In the matter of the Hungarian who said he saw a struggle between a man and a woman in the passage where the Stride body was afterwards found, the Leman-street police have reason to doubt the truth of the story.

          ...because it suggests it was the struggle in particular, that was doubted. Who else was there at the time, who could have contradicted Schwartz?

          Who said this? Can it be tied to a specific officer? Was it the opinion of more than one officer? Can we know that it wasn’t a case of a police officer or two suspected that Schwartz just saw a domestic argument and mistook it for something more serious?
          Do we have any quotes from the police themselves saying that Schwartz was doubted or disbelieved?

          Regards

          Sir Herlock Sholmes

          “It is useless to attempt to reason a man out of a thing he was never reasoned into.”

          Comment


          • Originally posted by Herlock Sholmes View Post

            On the subject of the 4 aims of the Inquest and Schwartz absence I’ll say that I’ve got this information from David Orsam, a man who’s not exactly well known for his skimpy research!
            You seem very impressed with this Orsam chap. Can you invite him to join the forum so I can take him on as well?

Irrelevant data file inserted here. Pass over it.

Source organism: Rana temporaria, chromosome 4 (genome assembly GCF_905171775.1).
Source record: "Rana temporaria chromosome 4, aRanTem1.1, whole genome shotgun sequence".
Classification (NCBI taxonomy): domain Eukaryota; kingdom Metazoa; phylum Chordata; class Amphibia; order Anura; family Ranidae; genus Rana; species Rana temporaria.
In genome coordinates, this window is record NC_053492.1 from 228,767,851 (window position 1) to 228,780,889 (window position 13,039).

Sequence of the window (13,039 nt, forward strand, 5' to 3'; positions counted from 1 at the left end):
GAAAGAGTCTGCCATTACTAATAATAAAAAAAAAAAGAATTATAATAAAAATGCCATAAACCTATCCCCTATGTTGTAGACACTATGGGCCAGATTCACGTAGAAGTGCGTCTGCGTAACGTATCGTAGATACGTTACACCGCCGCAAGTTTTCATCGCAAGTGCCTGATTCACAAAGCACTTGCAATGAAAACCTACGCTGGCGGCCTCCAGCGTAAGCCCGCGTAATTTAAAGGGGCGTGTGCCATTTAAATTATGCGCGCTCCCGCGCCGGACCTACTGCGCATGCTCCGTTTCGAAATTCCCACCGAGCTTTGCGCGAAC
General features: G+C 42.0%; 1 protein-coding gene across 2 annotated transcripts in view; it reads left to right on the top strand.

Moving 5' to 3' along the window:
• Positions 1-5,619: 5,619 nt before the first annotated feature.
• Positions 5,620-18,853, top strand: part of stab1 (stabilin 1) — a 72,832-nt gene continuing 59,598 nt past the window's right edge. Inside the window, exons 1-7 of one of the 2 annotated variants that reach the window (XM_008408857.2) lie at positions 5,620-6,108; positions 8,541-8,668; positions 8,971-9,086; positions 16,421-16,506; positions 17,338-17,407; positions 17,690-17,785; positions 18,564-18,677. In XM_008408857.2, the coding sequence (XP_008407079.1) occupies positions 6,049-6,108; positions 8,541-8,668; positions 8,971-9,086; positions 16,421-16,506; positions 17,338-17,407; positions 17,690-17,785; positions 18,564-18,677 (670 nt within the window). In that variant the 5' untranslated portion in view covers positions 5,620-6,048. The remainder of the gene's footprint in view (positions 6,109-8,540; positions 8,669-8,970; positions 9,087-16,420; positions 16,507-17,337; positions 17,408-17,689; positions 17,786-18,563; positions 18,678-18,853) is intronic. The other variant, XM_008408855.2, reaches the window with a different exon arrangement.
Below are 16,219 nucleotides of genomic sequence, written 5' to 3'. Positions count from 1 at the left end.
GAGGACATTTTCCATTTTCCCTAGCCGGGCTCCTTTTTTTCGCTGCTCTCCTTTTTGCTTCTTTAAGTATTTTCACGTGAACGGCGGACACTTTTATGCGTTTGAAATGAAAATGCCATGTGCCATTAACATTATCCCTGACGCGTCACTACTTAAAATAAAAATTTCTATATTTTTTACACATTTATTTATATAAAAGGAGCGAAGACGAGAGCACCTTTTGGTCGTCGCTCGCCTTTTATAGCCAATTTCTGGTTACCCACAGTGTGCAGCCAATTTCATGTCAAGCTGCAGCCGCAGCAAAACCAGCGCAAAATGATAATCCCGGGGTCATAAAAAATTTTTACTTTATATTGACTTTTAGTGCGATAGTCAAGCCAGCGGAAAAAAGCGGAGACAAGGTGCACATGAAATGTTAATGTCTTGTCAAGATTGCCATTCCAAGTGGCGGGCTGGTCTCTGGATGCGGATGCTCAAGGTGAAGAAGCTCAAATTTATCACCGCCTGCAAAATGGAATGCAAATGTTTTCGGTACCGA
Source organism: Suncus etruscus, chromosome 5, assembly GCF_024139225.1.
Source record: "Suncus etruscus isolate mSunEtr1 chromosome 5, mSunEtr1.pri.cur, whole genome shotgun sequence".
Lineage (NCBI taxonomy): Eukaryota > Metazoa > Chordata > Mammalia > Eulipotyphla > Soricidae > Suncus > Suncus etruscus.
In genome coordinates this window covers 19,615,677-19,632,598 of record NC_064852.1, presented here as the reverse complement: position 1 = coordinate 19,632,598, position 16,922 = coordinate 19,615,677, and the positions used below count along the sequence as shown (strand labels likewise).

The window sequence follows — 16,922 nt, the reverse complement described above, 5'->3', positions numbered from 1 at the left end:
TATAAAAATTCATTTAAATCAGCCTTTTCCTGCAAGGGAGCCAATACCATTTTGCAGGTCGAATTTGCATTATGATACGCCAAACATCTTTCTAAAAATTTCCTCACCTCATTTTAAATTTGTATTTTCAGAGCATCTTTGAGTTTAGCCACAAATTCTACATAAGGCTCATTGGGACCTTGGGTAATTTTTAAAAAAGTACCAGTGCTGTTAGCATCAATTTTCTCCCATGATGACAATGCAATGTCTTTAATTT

We simply don’t know why he wasn’t there. That is the only honest answer George. Apologies for the long post but I wanted to make the full point as I find, with some, that wish-thinking triumphs over facts and that it’s apparently ‘unreasonable’ to say “we simply don’t know.”
            Thanks for that honest, fact-based post, but can you write another that doesn't miss the point of George's question?
            Andrew's the man, that is not blamed for nothing

            Comment


            • Originally posted by NotBlamedForNothing View Post

              You seem very impressed with this Orsam chap. Can you invite him to join the forum so I can take him on as well?

              You know that he’s no longer a member of course. I’m ‘impressed’ as you call it purely from experience. And as he’s a professional researcher working in the Legal profession I’d suggest that this adds weight to his points on Inquests. As opposed to someone saying “ well that can’t be true because it doesn’t sound right.”